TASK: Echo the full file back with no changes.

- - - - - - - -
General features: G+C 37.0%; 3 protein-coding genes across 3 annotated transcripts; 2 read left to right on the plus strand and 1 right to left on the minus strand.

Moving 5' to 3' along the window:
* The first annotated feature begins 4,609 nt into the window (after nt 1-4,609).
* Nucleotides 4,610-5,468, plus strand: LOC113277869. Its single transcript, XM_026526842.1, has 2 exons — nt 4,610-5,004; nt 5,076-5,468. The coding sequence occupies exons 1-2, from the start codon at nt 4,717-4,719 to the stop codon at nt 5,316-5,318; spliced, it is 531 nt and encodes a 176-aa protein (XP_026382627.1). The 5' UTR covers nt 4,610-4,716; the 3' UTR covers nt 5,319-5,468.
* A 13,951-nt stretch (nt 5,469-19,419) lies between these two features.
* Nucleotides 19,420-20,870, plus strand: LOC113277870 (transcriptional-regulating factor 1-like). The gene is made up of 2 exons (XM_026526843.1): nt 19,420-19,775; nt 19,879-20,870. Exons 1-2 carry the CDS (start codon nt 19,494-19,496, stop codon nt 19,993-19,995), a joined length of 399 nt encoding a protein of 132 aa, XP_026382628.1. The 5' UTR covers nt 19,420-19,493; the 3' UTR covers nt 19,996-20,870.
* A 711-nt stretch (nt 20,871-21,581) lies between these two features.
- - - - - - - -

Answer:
General features: G+C 37.0%; 3 protein-coding genes across 3 annotated transcripts; 2 read left to right on the plus strand and 1 right to left on the minus strand.

Moving 5' to 3' along the window:
* The first annotated feature begins 4,609 nt into the window (after nt 1-4,609).
* Nucleotides 4,610-5,468, plus strand: LOC113277869. Its single transcript, XM_026526842.1, has 2 exons — nt 4,610-5,004; nt 5,076-5,468. The coding sequence occupies exons 1-2, from the start codon at nt 4,717-4,719 to the stop codon at nt 5,316-5,318; spliced, it is 531 nt and encodes a 176-aa protein (XP_026382627.1). The 5' UTR covers nt 4,610-4,716; the 3' UTR covers nt 5,319-5,468.
* A 13,951-nt stretch (nt 5,469-19,419) lies between these two features.
* Nucleotides 19,420-20,870, plus strand: LOC113277870 (transcriptional-regulating factor 1-like). The gene is made up of 2 exons (XM_026526843.1): nt 19,420-19,775; nt 19,879-20,870. Exons 1-2 carry the CDS (start codon nt 19,494-19,496, stop codon nt 19,993-19,995), a joined length of 399 nt encoding a protein of 132 aa, XP_026382628.1. The 5' UTR covers nt 19,420-19,493; the 3' UTR covers nt 19,996-20,870.
* A 711-nt stretch (nt 20,871-21,581) lies between these two features.